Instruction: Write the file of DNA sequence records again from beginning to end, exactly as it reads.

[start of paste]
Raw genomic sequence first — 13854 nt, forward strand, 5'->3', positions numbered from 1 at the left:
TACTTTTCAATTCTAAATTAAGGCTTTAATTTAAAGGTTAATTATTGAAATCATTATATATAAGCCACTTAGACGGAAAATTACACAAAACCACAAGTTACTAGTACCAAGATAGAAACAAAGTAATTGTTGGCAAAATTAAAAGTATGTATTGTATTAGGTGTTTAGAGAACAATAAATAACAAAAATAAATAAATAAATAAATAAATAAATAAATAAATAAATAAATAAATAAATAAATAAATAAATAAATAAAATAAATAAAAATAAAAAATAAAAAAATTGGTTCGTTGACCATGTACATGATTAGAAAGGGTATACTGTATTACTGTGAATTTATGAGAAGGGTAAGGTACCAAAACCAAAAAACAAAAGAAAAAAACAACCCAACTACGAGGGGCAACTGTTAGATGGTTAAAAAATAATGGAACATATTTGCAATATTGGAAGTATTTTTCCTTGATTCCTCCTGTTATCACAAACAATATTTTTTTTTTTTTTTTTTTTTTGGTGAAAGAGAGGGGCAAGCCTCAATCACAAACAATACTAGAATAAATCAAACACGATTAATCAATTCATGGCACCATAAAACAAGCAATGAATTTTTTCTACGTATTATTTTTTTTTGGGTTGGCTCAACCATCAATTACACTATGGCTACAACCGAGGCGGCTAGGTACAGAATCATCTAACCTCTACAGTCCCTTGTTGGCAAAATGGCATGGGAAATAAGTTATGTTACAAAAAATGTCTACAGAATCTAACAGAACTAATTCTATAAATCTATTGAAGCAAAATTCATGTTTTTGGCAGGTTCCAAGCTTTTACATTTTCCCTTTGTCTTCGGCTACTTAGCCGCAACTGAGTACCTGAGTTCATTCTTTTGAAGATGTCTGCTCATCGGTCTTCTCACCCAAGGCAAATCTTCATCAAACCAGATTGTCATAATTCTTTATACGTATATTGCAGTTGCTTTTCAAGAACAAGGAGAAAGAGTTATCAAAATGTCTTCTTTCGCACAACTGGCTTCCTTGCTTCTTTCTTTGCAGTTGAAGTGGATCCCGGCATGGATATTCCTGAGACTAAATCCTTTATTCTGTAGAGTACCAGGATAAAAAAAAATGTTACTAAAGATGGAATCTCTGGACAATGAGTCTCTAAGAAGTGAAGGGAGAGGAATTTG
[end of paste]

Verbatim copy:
Raw genomic sequence first — 13854 nt, forward strand, 5'->3', positions numbered from 1 at the left:
TACTTTTCAATTCTAAATTAAGGCTTTAATTTAAAGGTTAATTATTGAAATCATTATATATAAGCCACTTAGACGGAAAATTACACAAAACCACAAGTTACTAGTACCAAGATAGAAACAAAGTAATTGTTGGCAAAATTAAAAGTATGTATTGTATTAGGTGTTTAGAGAACAATAAATAACAAAAATAAATAAATAAATAAATAAATAAATAAATAAATAAATAAATAAATAAATAAATAAATAAATAAATAAAATAAATAAAAATAAAAAATAAAAAAATTGGTTCGTTGACCATGTACATGATTAGAAAGGGTATACTGTATTACTGTGAATTTATGAGAAGGGTAAGGTACCAAAACCAAAAAACAAAAGAAAAAAACAACCCAACTACGAGGGGCAACTGTTAGATGGTTAAAAAATAATGGAACATATTTGCAATATTGGAAGTATTTTTCCTTGATTCCTCCTGTTATCACAAACAATATTTTTTTTTTTTTTTTTTTTTTGGTGAAAGAGAGGGGCAAGCCTCAATCACAAACAATACTAGAATAAATCAAACACGATTAATCAATTCATGGCACCATAAAACAAGCAATGAATTTTTTCTACGTATTATTTTTTTTTGGGTTGGCTCAACCATCAATTACACTATGGCTACAACCGAGGCGGCTAGGTACAGAATCATCTAACCTCTACAGTCCCTTGTTGGCAAAATGGCATGGGAAATAAGTTATGTTACAAAAAATGTCTACAGAATCTAACAGAACTAATTCTATAAATCTATTGAAGCAAAATTCATGTTTTTGGCAGGTTCCAAGCTTTTACATTTTCCCTTTGTCTTCGGCTACTTAGCCGCAACTGAGTACCTGAGTTCATTCTTTTGAAGATGTCTGCTCATCGGTCTTCTCACCCAAGGCAAATCTTCATCAAACCAGATTGTCATAATTCTTTATACGTATATTGCAGTTGCTTTTCAAGAACAAGGAGAAAGAGTTATCAAAATGTCTTCTTTCGCACAACTGGCTTCCTTGCTTCTTTCTTTGCAGTTGAAGTGGATCCCGGCATGGATATTCCTGAGACTAAATCCTTTATTCTGTAGAGTACCAGGATAAAAAAAAATGTTACTAAAGATGGAATCTCTGGACAATGAGTCTCTAAGAAGTGAAGGGAGAGGAATTTG